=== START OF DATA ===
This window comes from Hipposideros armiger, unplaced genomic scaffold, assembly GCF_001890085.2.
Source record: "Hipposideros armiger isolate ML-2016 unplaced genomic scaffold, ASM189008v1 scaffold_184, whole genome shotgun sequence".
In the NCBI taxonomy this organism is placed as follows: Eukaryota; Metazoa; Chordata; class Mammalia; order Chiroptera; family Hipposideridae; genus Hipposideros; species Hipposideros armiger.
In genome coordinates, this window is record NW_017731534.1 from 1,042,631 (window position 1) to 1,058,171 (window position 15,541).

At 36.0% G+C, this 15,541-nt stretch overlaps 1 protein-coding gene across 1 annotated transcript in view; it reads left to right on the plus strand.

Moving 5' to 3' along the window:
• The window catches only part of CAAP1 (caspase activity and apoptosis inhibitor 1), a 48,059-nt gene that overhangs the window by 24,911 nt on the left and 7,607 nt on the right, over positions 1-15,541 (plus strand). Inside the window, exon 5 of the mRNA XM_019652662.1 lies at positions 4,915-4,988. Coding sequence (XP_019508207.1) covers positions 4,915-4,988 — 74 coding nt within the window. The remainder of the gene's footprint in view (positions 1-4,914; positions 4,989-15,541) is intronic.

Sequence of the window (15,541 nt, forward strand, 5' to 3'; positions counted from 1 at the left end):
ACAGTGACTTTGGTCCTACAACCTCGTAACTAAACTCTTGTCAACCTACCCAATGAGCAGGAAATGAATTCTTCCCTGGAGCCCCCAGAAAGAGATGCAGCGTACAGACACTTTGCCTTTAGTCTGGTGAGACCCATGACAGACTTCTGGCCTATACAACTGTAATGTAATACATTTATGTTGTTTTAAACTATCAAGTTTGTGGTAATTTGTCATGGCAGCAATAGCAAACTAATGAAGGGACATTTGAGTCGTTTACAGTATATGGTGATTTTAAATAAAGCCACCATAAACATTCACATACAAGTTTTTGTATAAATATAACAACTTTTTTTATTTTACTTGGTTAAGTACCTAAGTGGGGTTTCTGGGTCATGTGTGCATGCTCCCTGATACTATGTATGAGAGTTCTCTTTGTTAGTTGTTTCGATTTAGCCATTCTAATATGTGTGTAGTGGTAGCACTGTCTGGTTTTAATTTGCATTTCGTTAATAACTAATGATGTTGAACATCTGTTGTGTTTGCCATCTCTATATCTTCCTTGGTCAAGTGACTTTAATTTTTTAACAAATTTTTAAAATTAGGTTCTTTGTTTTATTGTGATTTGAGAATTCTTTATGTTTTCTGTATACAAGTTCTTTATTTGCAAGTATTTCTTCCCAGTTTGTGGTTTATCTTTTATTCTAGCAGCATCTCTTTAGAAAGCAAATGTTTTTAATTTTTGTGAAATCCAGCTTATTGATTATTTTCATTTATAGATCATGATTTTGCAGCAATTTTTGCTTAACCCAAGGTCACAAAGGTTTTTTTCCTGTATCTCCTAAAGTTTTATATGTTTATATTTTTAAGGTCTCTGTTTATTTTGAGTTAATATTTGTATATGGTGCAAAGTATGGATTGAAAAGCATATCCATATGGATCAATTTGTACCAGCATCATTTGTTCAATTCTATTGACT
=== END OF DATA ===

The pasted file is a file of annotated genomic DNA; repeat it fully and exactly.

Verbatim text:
This window comes from Hipposideros armiger, unplaced genomic scaffold, assembly GCF_001890085.2.
Source record: "Hipposideros armiger isolate ML-2016 unplaced genomic scaffold, ASM189008v1 scaffold_184, whole genome shotgun sequence".
In the NCBI taxonomy this organism is placed as follows: Eukaryota; Metazoa; Chordata; class Mammalia; order Chiroptera; family Hipposideridae; genus Hipposideros; species Hipposideros armiger.
In genome coordinates, this window is record NW_017731534.1 from 1,042,631 (window position 1) to 1,058,171 (window position 15,541).

At 36.0% G+C, this 15,541-nt stretch overlaps 1 protein-coding gene across 1 annotated transcript in view; it reads left to right on the plus strand.

Moving 5' to 3' along the window:
• The window catches only part of CAAP1 (caspase activity and apoptosis inhibitor 1), a 48,059-nt gene that overhangs the window by 24,911 nt on the left and 7,607 nt on the right, over positions 1-15,541 (plus strand). Inside the window, exon 5 of the mRNA XM_019652662.1 lies at positions 4,915-4,988. Coding sequence (XP_019508207.1) covers positions 4,915-4,988 — 74 coding nt within the window. The remainder of the gene's footprint in view (positions 1-4,914; positions 4,989-15,541) is intronic.

Sequence of the window (15,541 nt, forward strand, 5' to 3'; positions counted from 1 at the left end):
ACAGTGACTTTGGTCCTACAACCTCGTAACTAAACTCTTGTCAACCTACCCAATGAGCAGGAAATGAATTCTTCCCTGGAGCCCCCAGAAAGAGATGCAGCGTACAGACACTTTGCCTTTAGTCTGGTGAGACCCATGACAGACTTCTGGCCTATACAACTGTAATGTAATACATTTATGTTGTTTTAAACTATCAAGTTTGTGGTAATTTGTCATGGCAGCAATAGCAAACTAATGAAGGGACATTTGAGTCGTTTACAGTATATGGTGATTTTAAATAAAGCCACCATAAACATTCACATACAAGTTTTTGTATAAATATAACAACTTTTTTTATTTTACTTGGTTAAGTACCTAAGTGGGGTTTCTGGGTCATGTGTGCATGCTCCCTGATACTATGTATGAGAGTTCTCTTTGTTAGTTGTTTCGATTTAGCCATTCTAATATGTGTGTAGTGGTAGCACTGTCTGGTTTTAATTTGCATTTCGTTAATAACTAATGATGTTGAACATCTGTTGTGTTTGCCATCTCTATATCTTCCTTGGTCAAGTGACTTTAATTTTTTAACAAATTTTTAAAATTAGGTTCTTTGTTTTATTGTGATTTGAGAATTCTTTATGTTTTCTGTATACAAGTTCTTTATTTGCAAGTATTTCTTCCCAGTTTGTGGTTTATCTTTTATTCTAGCAGCATCTCTTTAGAAAGCAAATGTTTTTAATTTTTGTGAAATCCAGCTTATTGATTATTTTCATTTATAGATCATGATTTTGCAGCAATTTTTGCTTAACCCAAGGTCACAAAGGTTTTTTTCCTGTATCTCCTAAAGTTTTATATGTTTATATTTTTAAGGTCTCTGTTTATTTTGAGTTAATATTTGTATATGGTGCAAAGTATGGATTGAAAAGCATATCCATATGGATCAATTTGTACCAGCATCATTTGTTCAATTCTATTGACT